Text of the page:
Good News in History, January 4

50 years ago today, Ohio agreed to pay $675,000 each to the relatives of Kent State victims who were shot during a 1970 Vietnam war protest on campus. Joseph Kelner, a personal injury attorney, won the settlement in the iconic court case by taking on both the sitting governor of Ohio and the president of Kent State University after four students were killed by members of the Ohio National Guard shooting 67 rounds into a crowd of demonstrators.

The plaintiffs accepted the settlement with the condition that defendants agree to state publicly that they regretted what had happened. (1971)

Image credit: LOGAN WEAVER

MORE Good News on this Date:

  • Happy Birthday to the author/historian Doris Kearns Goodwin, who turns 78 years old today (1943)
  • Burma gained its independence from the UK (1948)
  • US President Lyndon Johnson laid out his plans for “The Great Society” which included broad tax cuts, civil rights reforms and major spending for education, medical care, urban problems, and transportation (1965)
  • The Doors released their self-titled debut album “The Doors”, one of the most acclaimed LPs in all of popular music, which featured their breakthrough million-selling single, Light My Fire (1967)
  • Afghans approved a new constitution (2004)
  • The United States Congress elected Nancy Pelosi as the first female Speaker of the House in U.S. history (2007)
  • The US Centers for Disease Control and Prevention removed a ban on persons with HIV from entering the country (2010)

On this day in 1809, Louis Braille, the inventor of a reading and writing system for the blind, was born in France. Losing his sight at an early age, the precocious boy perfected his system of dots by the time he was 15-years-old. Now known as Braille, it went unused for years after his death, but eventually was recognized as a revolutionary invention, and adapted for use in languages worldwide. The simple tactile code has remained virtually unchanged to this day.

Photo by Diego Molano, CC license

“We do not need pity, nor do we need to be reminded we are vulnerable,” said Mr. Braille. “We must be treated as equals – and communication is the way this can be brought about.” WATCH how he started with an Army code for communicating in silence and darkness.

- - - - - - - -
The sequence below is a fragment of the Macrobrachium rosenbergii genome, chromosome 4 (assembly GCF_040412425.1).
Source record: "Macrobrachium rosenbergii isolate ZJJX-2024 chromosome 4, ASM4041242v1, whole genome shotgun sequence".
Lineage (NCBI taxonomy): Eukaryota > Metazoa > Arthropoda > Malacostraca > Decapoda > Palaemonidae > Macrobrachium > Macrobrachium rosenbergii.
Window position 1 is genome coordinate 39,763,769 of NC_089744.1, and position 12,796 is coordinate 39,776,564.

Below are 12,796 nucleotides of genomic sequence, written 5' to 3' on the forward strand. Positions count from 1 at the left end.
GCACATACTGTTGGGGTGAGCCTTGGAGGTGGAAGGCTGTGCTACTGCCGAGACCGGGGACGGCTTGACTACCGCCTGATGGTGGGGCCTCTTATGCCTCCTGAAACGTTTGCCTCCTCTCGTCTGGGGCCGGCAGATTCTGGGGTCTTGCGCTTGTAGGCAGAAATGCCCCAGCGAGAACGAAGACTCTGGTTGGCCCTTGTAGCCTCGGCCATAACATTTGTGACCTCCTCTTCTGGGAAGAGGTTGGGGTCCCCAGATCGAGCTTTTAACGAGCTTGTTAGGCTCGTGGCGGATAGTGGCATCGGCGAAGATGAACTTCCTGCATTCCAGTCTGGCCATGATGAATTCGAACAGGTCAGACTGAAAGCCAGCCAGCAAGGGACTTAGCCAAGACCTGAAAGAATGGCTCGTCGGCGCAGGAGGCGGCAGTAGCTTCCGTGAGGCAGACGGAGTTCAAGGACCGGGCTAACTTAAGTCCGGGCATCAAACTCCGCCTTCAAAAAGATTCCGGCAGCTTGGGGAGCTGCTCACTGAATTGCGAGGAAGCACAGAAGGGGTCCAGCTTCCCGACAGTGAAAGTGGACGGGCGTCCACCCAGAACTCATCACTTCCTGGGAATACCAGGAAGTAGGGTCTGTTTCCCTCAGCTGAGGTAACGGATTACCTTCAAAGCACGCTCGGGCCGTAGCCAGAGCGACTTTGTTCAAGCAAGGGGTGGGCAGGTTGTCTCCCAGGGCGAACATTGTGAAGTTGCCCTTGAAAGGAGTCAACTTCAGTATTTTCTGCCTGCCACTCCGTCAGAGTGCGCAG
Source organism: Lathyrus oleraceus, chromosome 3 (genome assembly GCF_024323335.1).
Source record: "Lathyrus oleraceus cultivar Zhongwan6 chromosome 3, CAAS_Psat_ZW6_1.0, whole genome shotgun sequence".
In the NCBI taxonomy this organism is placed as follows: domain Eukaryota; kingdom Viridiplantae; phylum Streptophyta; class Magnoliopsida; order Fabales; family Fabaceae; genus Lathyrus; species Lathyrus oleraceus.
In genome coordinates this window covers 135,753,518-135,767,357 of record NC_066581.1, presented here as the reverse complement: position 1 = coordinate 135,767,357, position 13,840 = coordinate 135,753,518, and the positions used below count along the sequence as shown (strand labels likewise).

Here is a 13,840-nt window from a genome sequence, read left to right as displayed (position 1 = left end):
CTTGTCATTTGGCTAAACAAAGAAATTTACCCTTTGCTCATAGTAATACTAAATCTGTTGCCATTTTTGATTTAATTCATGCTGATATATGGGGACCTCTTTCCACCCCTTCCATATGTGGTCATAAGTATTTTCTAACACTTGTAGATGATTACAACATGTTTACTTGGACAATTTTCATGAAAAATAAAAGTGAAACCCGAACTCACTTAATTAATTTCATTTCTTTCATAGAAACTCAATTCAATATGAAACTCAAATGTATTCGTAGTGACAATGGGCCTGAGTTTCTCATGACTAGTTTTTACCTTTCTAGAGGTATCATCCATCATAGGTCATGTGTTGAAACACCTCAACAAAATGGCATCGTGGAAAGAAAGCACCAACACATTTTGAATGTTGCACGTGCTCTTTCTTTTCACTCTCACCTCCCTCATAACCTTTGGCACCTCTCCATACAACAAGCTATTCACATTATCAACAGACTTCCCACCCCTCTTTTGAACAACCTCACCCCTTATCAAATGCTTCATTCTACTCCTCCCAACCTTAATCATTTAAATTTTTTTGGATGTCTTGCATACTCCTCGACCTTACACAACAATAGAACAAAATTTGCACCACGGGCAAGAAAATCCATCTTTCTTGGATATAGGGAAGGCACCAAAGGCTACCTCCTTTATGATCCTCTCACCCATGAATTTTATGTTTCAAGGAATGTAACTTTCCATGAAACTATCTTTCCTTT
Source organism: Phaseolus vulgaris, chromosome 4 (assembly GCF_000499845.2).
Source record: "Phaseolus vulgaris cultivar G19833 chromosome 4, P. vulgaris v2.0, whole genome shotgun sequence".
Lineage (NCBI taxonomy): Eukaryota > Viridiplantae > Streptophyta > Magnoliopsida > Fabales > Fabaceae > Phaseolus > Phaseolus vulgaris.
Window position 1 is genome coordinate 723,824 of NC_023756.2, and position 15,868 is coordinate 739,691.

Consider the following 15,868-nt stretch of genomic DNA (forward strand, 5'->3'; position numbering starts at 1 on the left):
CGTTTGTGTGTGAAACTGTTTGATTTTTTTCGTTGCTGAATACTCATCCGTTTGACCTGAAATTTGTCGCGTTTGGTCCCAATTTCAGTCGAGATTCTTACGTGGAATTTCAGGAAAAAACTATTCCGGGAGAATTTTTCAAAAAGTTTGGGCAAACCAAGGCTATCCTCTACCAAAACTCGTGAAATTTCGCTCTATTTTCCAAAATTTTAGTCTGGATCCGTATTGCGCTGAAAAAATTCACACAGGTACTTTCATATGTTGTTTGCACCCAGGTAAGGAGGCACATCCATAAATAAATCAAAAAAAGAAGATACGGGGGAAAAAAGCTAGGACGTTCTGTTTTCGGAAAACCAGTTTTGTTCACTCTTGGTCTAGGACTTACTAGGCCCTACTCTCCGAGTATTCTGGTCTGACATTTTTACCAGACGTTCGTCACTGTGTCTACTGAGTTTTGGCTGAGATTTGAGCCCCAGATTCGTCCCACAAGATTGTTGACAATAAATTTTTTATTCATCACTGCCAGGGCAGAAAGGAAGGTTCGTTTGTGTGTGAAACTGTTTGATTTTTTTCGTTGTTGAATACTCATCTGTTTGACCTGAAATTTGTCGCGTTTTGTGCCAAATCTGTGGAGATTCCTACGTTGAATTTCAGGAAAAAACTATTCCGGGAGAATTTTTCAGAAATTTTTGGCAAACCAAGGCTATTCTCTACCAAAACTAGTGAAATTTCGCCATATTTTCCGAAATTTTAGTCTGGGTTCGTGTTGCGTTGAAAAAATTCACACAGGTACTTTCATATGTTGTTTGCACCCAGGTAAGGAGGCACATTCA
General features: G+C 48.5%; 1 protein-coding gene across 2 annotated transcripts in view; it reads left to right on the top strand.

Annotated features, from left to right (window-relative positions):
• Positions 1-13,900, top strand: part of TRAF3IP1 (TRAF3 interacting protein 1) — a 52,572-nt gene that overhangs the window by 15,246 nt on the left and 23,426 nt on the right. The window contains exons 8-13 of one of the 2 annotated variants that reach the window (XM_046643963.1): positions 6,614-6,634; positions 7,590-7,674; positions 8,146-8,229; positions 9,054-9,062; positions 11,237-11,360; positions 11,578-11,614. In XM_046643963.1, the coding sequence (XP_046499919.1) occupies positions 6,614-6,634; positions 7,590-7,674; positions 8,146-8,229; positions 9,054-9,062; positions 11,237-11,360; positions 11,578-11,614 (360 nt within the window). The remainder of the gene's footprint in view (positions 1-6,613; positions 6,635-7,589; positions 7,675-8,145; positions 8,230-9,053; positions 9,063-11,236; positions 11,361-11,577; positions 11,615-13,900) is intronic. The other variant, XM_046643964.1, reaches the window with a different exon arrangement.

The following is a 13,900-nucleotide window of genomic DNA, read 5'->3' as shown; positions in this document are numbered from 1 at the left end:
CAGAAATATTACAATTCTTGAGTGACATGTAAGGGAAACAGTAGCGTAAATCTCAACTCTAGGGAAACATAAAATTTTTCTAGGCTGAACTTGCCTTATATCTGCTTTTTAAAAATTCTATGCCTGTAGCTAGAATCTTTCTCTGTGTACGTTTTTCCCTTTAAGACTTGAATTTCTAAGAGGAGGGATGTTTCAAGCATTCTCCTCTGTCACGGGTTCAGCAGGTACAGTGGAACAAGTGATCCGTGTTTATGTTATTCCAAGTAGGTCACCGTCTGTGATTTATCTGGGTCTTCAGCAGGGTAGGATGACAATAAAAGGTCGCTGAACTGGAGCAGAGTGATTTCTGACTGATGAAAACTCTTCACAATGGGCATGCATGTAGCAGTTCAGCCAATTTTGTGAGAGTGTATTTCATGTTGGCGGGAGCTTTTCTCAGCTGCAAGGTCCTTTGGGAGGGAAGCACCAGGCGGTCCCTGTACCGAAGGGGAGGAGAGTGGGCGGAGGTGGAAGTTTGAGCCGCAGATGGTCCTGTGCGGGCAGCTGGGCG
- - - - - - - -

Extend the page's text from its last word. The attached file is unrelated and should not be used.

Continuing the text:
And, Happy Birthday to Michael Stipe, the visual artist and former lead singer of R.E.M, who turns 61 years old today. Since the band dissolved in 2011, the singer, songwriter, and visual artist has rarely appeared on stage. (1960)Michael-Stipe-2015-on-stage-youtube

168 years ago today, New Yorker Solomon Northup finally regained his freedom, after having been drugged, kidnapped, and sold into slavery in Louisiana. One of the few kidnapped free black people to regain independence after being tricked and enslaved, he published Twelve Years a Slave later that year, which became a national bestseller. He wrote the seminal memoir in three months with the help of David Wilson, a local writer and journalist, and it sold 30,000 copies within three years.

Once again a free man, Northup rejoined his wife and children and again worked as a carpenter. (He had also previously been a professional violinist.) He became active in the abolitionist movement and lectured on slavery throughout the northeastern U.S. in the years before the American Civil War. WATCH the real-life descendants of Northup—and historical slave owners—come together for racial reconciliation on the grounds where he once lived as a slave… (1853)


And, on this day 378 years ago, perhaps the greatest physicist the world has known, Isaac Newton, was born. Widely recognized as one of the most influential scientists of all time, he invented his own calculus when he was 26 years old.

An English mathematician, astronomer, and theologian, his book Principia, “Mathematical Principles of Natural Philosophy”, formulated our understanding of the mechanics of motion and gravity, which dominated scientists’ view of the physical universe for the next three centuries. This farmer’s son also built the first practical reflecting telescope, and made pathbreaking observations in optics, figuring out that white light is really made of multiple colors. WATCH a cool video… (1543)

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